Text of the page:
Belfast Telegraph

'Putting on a uniform doesn't take away our thoughts and feelings'

One policeman posted this highly personal account on Facebook

So here goes, if you haven't seen the recent Twitter/news/Nolan Show coverage about the PSNI you've either been on a far away holiday or don't have a TV, radio or any access to social media.

Now, I'm not going to start commenting on the whole Twitter thing, that's all been well covered by people smarter and more articulate than I will ever be. However, one thing did bother me on Tuesday morning whilst listening to Stephen Nolan (I do love a bit of Nolan). That one thing was a comment by a caller, Steven, that the men and women who joined the police knew what they are getting into and should suck it up and stop their whinging.

Okay, so where to start, I am a LPT officer, maybe more commonly known as a response officer, one of those guys who bounce from call to call trying to fit in paperwork, phone calls, emails and enquiries inbetween. I've been doing this gig for a few years now, but not as much as many out there.

I, like many of my colleagues, joined this job to make a difference, to do a role which I feel is a positive contribution to society, but basically, to cut through all those buzz words, in a nutshell, I, we, joined to help people. What that help is can vary greatly from person to person, but we try our best.

Like the majority joining the police, my knowledge of what I was getting into was limited. Of course I knew I'd be dealing with assaults, arresting people, traffic collisions etc. Don't get me wrong, pursuits and busting drug dealers hold their appeal ,but I also knew I wasn't going into a real life Lethal Weapon, but joining a professional and accountable profession and be in a position where I may have to make decisions that can affect people's lives.

Now Steven, I, like my colleagues, am not that naive not to realise that when we joined this job that parts of it was going to include what many would consider the horrors of life. It didn't take long before having to witness a family fall apart as their teenage daughter was receiving CPR after hanging herself, and a wife scrambling to get to her husband in a smashed up car who's already dead. I've been to houses where women have been raped and where children have been abused, and more than once have had to change out of a bloodstained uniform mid shift after dealing with a bad assault or a person that had been knocked down and lay dying as we tried to stop the flow of blood. I've watched as colleagues have returned from a cot death keeping a brave face but needing to take that little bit of time to themselves with a cup of tea before continuing on, because the calls don't stop and the next person looking us, through no fault of their own, doesn't think of what we've just come from.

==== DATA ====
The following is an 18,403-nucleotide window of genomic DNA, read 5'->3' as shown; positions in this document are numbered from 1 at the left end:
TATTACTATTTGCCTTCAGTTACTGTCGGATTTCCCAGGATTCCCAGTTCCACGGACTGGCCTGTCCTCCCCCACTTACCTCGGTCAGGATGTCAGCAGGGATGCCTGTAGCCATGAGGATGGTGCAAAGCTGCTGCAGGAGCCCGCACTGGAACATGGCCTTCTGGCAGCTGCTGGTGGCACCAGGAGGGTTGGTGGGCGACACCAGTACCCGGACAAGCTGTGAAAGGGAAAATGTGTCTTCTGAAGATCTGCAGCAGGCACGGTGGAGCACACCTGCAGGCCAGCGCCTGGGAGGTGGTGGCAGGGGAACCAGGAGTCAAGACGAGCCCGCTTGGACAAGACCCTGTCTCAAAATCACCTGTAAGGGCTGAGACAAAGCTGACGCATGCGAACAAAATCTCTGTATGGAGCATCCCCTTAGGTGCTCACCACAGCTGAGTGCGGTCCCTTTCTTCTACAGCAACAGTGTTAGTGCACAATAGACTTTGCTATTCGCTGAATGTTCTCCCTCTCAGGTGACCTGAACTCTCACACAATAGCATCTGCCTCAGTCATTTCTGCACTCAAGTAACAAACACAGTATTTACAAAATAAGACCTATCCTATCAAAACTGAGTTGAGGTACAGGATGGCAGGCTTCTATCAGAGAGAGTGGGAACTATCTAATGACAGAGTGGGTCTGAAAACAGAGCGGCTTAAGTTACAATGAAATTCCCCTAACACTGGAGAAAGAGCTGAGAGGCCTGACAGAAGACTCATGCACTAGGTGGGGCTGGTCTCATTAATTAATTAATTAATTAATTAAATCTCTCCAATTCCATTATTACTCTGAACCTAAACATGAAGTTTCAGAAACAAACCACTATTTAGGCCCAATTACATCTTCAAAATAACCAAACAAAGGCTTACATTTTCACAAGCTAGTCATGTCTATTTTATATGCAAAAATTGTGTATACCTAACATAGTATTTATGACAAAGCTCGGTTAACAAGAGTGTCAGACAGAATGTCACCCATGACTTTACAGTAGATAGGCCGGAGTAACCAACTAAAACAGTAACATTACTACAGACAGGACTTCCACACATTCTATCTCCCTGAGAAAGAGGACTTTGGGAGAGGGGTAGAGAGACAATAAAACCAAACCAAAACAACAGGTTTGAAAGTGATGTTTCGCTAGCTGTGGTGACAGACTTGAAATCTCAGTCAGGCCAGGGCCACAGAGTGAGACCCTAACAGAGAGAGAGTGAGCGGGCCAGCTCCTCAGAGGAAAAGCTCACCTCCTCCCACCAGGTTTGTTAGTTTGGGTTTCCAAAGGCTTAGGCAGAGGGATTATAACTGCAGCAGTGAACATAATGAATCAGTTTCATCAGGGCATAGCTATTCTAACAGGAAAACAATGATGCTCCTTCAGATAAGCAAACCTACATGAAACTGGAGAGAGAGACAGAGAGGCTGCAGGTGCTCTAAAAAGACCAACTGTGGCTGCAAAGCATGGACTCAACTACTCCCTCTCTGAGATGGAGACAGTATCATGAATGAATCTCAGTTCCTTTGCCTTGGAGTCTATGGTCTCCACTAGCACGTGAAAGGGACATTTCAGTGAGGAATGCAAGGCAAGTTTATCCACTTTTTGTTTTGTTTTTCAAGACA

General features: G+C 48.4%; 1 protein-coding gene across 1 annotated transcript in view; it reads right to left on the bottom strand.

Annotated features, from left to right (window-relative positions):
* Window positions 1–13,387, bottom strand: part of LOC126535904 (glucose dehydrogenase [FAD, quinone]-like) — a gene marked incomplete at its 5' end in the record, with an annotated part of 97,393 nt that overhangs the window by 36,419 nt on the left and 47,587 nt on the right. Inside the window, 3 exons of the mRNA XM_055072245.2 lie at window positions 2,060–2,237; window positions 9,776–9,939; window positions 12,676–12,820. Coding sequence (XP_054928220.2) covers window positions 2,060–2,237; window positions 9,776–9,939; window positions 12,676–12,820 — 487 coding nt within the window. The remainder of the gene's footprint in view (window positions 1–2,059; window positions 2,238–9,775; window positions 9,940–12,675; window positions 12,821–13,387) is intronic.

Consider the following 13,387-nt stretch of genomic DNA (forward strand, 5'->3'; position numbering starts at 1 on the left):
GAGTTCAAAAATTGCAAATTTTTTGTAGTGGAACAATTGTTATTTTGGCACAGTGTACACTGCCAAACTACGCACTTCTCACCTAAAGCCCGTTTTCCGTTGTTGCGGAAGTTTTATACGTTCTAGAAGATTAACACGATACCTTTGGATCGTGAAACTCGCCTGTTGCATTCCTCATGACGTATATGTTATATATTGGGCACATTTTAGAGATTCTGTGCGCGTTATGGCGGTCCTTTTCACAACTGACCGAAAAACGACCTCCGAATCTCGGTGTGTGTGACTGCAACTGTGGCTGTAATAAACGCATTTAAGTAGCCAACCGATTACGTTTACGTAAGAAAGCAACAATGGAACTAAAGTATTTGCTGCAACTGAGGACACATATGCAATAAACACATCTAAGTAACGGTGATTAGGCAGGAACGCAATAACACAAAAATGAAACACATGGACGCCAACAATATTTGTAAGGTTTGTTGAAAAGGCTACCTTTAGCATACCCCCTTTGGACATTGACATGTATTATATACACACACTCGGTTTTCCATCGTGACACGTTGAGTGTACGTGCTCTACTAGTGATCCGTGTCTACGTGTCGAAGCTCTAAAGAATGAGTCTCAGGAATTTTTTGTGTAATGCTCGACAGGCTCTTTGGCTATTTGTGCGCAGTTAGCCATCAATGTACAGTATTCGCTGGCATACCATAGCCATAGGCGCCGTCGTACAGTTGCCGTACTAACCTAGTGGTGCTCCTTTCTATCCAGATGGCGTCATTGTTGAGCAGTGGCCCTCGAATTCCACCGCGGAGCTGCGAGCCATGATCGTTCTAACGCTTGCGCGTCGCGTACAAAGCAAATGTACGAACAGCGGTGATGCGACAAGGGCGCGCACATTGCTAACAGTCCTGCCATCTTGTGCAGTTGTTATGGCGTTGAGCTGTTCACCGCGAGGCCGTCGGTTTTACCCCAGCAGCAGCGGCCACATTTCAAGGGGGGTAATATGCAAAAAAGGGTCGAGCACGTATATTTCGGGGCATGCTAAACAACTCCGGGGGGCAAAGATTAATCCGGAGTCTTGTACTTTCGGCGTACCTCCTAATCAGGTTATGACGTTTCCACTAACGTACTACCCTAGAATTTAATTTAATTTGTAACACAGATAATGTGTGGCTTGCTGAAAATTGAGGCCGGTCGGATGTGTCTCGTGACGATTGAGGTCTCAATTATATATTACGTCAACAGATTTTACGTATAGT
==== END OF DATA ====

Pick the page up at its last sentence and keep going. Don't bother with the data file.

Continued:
Maybe I have been fortunate. I've worked with good people, Sergeants and Inspectors that have asked if I am okay, if I need to speak to anyone after dealing with something that could be particularly affecting. I've had good sections that will rally round, especially if they think that he or she is getting it "tight".

Yes, we've been trained for certain events, incidents, call them what you may, but talking to that role player or doing that course does not prepare you for the reality of some of what we have to deal with. People have left because of it and many have "that call" that stays with them whether they talk about it or not. To ask for more help, to feel under pressure at times, or that things are just getting too much and being affected by what we do is not whinging, it's human. Putting on a uniform does not take away our thoughts or feelings, does not stop us from relating to people and their pain, does not stop us from going home and looking at our children and thinking 'what if', or 'how could someone'.

We do accept that this is our job, and during the course of doing our job we HAVE to deal with some unpleasant situations, because that is what we do. Nobody truly knows or can anticipate how that situation will affect them until put in that position. It's a risk we are aware of but not something that Mr Nolan's caller should pass off in such a dismissive way when it does affect some of us.

In the end, we are just like you, we are not flawless, we are not emotionless and at times some of us may need help too. What job someone does should not matter.

Belfast Telegraph


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